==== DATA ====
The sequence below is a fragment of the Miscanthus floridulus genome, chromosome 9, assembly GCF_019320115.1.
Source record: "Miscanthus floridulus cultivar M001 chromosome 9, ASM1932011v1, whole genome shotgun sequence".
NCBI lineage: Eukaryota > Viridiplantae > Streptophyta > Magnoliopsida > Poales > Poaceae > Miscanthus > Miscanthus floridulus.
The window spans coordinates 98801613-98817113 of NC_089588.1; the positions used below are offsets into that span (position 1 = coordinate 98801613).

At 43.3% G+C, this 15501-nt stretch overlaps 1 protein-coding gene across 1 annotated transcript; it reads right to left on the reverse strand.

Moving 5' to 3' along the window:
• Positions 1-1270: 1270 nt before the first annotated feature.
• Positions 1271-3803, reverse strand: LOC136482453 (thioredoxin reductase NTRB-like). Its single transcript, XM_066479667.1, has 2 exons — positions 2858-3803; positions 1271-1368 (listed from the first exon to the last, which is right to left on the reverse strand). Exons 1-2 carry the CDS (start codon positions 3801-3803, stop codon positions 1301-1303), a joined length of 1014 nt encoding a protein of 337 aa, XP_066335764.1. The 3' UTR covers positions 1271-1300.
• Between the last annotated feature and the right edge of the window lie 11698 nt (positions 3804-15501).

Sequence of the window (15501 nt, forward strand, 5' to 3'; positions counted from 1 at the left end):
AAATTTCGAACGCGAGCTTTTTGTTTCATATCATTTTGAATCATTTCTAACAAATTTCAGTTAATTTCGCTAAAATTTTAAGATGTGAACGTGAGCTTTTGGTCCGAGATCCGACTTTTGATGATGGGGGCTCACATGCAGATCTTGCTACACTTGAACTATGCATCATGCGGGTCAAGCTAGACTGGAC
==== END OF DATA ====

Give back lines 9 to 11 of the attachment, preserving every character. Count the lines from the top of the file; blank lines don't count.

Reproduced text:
• Between the last annotated feature and the right edge of the window lie 11698 nt (positions 3804-15501).

Sequence of the window (15501 nt, forward strand, 5' to 3'; positions counted from 1 at the left end):
AAATTTCGAACGCGAGCTTTTTGTTTCATATCATTTTGAATCATTTCTAACAAATTTCAGTTAATTTCGCTAAAATTTTAAGATGTGAACGTGAGCTTTTGGTCCGAGATCCGACTTTTGATGATGGGGGCTCACATGCAGATCTTGCTACACTTGAACTATGCATCATGCGGGTCAAGCTAGACTGGAC